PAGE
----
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Three keys to stress-free investing

By Scott Keffer

The hallmark of Stress Free Investing is to be transformed from an emotion-based investor to an information-based investor. Decisions are made based upon how we feel or what we think. Moving from how we feel (emotions) to how we think (factual information) requires time and education. However, the payoff is substantial: peace of mind.

Warren Buffet called the classic bestseller by Benjamin Graham, The Intelligent Investor, “By far the best book on investing ever written.” In the preface he writes, “To invest successfully over time does not require a stratospheric IQ, unusual business insights, or inside information. What’s needed is a sound intellectual framework for making decisions and the ability to keep emotions from corroding that framework.”

The investment landscape has changed immensely since the 1960s. Then, institutions made only one out of ten market transactions; individuals made the other nine out of ten. Today, it is the absolute opposite. Institutional investors now make nine out of ten transactions; individuals only make one out of ten!

What does that mean? Institutions are no longer competing with you and me, but with other institutional investors like themselves. Even more significant, the 50 largest, most active institutions dominate the market; they make one-half of all the trades at any given time.

Think about it: in order for one “expert” to outperform the other “experts,” someone must discover and take advantage of an error—one institution would have to figure out how to out maneuver the other institutional investors who also dominate the market. Does that make sense? Does it seem possible? Could one institution consistently outthink and outmaneuver the other ones?

The hallmark of the free market system is that information flows freely and quickly. Therefore, it is not possible for one institution to establish a proprietary advantage in anything other than the short run.

Let’s consider an alternative: the investment strategy used by 40 percent of the institutional investors: a disciplined, research-based approach. I call this approach Stress Free Investing, where you transform yourself from an emotion-based investor to an information-based investor. The three keys are:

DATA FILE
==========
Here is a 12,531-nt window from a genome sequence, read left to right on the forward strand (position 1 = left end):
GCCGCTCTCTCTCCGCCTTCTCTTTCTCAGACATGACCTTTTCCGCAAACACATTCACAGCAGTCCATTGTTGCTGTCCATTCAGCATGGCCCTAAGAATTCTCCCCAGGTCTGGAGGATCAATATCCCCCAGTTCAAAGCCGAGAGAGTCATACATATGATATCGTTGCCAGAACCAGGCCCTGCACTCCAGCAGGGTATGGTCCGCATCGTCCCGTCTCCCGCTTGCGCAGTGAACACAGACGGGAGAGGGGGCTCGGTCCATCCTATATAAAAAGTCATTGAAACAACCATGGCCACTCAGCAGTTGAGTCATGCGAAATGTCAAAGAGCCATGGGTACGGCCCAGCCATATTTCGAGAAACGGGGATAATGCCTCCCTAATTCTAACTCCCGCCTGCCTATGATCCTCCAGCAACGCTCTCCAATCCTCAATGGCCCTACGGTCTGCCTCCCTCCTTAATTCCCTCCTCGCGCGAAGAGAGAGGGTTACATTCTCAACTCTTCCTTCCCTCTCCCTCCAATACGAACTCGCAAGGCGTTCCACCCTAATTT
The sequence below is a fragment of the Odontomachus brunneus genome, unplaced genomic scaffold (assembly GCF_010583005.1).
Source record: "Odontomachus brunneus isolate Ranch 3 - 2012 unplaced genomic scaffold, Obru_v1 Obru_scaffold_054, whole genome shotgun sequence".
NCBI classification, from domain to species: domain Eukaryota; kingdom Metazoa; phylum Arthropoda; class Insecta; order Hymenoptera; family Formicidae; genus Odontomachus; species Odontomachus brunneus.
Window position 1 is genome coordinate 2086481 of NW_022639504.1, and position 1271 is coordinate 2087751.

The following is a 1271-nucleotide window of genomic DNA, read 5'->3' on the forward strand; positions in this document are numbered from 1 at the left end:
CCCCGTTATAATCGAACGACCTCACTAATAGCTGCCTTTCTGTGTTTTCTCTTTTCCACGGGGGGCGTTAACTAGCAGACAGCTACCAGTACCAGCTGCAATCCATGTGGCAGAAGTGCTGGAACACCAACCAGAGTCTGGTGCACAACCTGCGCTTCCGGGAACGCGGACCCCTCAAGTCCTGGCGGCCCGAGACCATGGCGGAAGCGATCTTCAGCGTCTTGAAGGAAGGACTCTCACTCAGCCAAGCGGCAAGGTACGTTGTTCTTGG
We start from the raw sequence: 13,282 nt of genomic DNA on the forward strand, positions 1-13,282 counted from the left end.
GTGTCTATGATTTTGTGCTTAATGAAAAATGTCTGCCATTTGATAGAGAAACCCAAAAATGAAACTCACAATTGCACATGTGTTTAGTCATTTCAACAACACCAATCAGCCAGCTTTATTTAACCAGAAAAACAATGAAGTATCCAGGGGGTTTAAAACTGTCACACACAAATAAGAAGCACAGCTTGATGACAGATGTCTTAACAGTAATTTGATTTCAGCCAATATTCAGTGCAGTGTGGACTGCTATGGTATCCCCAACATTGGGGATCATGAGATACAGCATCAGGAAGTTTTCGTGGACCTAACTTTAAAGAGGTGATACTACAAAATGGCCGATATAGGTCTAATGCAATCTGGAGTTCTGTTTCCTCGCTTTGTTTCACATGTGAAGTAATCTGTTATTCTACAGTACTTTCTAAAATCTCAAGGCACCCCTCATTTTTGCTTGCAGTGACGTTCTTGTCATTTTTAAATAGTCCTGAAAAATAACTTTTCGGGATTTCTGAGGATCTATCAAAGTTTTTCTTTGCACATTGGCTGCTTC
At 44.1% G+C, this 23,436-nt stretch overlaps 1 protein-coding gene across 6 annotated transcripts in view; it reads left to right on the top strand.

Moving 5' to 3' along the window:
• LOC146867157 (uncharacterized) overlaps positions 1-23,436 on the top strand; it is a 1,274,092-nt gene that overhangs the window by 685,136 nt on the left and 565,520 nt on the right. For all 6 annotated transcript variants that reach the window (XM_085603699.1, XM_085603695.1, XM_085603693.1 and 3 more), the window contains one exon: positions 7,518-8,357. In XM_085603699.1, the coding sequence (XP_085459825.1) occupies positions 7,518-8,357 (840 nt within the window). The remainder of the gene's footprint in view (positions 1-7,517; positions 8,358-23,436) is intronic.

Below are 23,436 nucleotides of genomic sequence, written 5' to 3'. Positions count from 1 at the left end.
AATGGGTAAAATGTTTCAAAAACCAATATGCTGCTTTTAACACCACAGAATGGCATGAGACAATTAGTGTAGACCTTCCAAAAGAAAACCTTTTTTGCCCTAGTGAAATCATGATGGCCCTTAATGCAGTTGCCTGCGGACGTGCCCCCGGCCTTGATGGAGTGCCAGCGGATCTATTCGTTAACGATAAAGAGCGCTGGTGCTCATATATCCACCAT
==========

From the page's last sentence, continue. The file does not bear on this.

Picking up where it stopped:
• Turn off the investment noise.

• Establish and implement a multiple asset class investment strategy.

• Stay the course.

Let’s look at the first key: turning off the investment noise. Noise causes confusion, uncertainty and fear. The problem is, confusion, uncertainty and fear make great news—so the media loves noise. These emotions also prompt us to move money—to try and chase a better return or try and find a better manager—so Wall Street loves noise.

Charles Ellis speaks about moving money and chasing return in his book, “Winning the Loser’s Game” Timeless Strategies for Successful Investing. On Ellis’ book, Peter Drucker commented, “This is by far the best book on investment policy and management.” In it, Ellis writes, “During the fifteen years from 1982 to 1997 mutual funds averaged approximately 15 percent in annual returns. However, mutual fund investors averaged only 10 percent. Because instead of developing an astute long-term investing program and staying with it, investors jumped around from one fund to another.”

Noise is based upon one of two beliefs: the ability to increase return through security selection or market timing. In other words, that it is possible to add value to a portfolio’s return by either picking or timing.

Picking presumes that someone—you, your broker, or the newest “guru”—can consistently discover mispriced securities that others have failed to discover. Securities, by the way, that will out-earn the market.